During the Coronavirus pandemic, we saw less traffic but higher speeds.  Now our restrictions are lifting, traffic volumes are up and as we are holidaying in the UK more, we are seeing more people speeding on the roads in Wales.  We want to change this, but can only do that with your help.

 Over the next few weeks you will see an increased presence on the road network of Wales as we aim to keep all road users safe and reduce the number of people killed or seriously injured on our roads.

 We know that the majority of road users comply with the speed limit; but the minority of those who do not increases the risk to the safety of all road users and need to be educated on the risks to their own safety as well as to the safety of those around them. Throughout this campaign, GoSafe and our partners in the Police and Local Authorities will encourage and educate more people to reduce their speed to save lives.

Teresa Ciano, GoSafe Partnership Manager said: “GoSafe enforce at sites across Wales in order to encourage motorists to comply with the speed limits and in turn make our roads and communities safer for everyone. If we all play our part and stand up for slowing down we can make a difference, and we can save lives on the roads of Wales.”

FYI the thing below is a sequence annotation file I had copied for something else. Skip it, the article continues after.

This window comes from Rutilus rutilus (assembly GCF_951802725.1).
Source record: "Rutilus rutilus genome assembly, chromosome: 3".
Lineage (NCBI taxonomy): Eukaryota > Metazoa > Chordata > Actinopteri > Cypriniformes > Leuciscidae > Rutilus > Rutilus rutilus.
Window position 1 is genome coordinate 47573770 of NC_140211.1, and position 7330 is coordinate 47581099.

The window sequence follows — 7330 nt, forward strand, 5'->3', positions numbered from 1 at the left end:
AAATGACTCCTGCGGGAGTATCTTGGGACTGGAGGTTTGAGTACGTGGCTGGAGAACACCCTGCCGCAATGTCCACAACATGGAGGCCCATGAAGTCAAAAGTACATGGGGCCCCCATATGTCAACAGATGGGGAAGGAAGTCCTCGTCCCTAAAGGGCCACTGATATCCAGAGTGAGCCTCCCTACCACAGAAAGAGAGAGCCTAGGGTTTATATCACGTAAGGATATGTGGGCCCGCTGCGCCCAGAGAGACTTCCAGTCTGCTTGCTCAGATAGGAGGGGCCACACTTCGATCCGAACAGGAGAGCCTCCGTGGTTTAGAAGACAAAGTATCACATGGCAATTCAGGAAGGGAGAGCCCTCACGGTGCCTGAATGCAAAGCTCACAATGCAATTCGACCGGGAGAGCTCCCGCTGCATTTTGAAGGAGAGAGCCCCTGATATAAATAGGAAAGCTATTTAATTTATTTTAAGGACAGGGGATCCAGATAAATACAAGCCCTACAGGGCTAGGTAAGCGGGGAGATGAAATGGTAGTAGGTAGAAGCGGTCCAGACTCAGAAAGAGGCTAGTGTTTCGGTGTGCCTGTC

Lee Waters MS, Deputy Minister for Climate Change said: “I am very pleased to support this campaign. Driving at high speeds costs lives and a greater police presence on our roads will mean motorists will be more likely to drive within the speed limits, protecting lives and avoiding a speeding fine.”

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Cardigan man accused of murder in court

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John Williams Bell was found murdered in Cardigan

A CARDIGAN man who is accused of stabbing a man to death has appeared in court today (Jul 28).

Ashley Keegan, 22, of Golwyg y Castell, Cardigan, appeared before court via video link where he spoke only to confirm his name and date of birth.